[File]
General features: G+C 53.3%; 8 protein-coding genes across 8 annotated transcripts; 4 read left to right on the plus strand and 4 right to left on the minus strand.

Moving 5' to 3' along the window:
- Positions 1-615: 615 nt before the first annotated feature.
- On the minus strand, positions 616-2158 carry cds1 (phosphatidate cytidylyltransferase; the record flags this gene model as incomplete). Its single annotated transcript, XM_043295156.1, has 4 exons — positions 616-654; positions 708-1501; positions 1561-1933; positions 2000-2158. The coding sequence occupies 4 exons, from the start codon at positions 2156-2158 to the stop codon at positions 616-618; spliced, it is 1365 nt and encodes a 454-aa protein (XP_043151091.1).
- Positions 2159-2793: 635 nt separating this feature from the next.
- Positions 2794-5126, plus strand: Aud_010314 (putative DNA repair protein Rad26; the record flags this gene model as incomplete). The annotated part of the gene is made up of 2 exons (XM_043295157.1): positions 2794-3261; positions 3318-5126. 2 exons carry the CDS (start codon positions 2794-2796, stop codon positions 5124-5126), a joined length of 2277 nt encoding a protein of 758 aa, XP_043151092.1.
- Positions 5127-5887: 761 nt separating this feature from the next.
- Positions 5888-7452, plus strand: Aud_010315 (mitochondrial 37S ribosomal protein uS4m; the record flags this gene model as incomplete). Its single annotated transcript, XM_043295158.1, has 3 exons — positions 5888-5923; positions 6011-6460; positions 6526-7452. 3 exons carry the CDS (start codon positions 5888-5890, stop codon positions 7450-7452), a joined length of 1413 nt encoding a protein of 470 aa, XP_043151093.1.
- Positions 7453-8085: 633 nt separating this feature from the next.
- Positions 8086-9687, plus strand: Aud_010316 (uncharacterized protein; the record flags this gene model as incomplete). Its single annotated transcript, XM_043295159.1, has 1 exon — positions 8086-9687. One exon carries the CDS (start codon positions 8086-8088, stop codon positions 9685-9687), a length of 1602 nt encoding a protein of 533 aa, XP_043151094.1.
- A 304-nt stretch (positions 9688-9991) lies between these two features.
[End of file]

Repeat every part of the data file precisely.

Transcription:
General features: G+C 53.3%; 8 protein-coding genes across 8 annotated transcripts; 4 read left to right on the plus strand and 4 right to left on the minus strand.

Moving 5' to 3' along the window:
- Positions 1-615: 615 nt before the first annotated feature.
- On the minus strand, positions 616-2158 carry cds1 (phosphatidate cytidylyltransferase; the record flags this gene model as incomplete). Its single annotated transcript, XM_043295156.1, has 4 exons — positions 616-654; positions 708-1501; positions 1561-1933; positions 2000-2158. The coding sequence occupies 4 exons, from the start codon at positions 2156-2158 to the stop codon at positions 616-618; spliced, it is 1365 nt and encodes a 454-aa protein (XP_043151091.1).
- Positions 2159-2793: 635 nt separating this feature from the next.
- Positions 2794-5126, plus strand: Aud_010314 (putative DNA repair protein Rad26; the record flags this gene model as incomplete). The annotated part of the gene is made up of 2 exons (XM_043295157.1): positions 2794-3261; positions 3318-5126. 2 exons carry the CDS (start codon positions 2794-2796, stop codon positions 5124-5126), a joined length of 2277 nt encoding a protein of 758 aa, XP_043151092.1.
- Positions 5127-5887: 761 nt separating this feature from the next.
- Positions 5888-7452, plus strand: Aud_010315 (mitochondrial 37S ribosomal protein uS4m; the record flags this gene model as incomplete). Its single annotated transcript, XM_043295158.1, has 3 exons — positions 5888-5923; positions 6011-6460; positions 6526-7452. 3 exons carry the CDS (start codon positions 5888-5890, stop codon positions 7450-7452), a joined length of 1413 nt encoding a protein of 470 aa, XP_043151093.1.
- Positions 7453-8085: 633 nt separating this feature from the next.
- Positions 8086-9687, plus strand: Aud_010316 (uncharacterized protein; the record flags this gene model as incomplete). Its single annotated transcript, XM_043295159.1, has 1 exon — positions 8086-9687. One exon carries the CDS (start codon positions 8086-8088, stop codon positions 9685-9687), a length of 1602 nt encoding a protein of 533 aa, XP_043151094.1.
- A 304-nt stretch (positions 9688-9991) lies between these two features.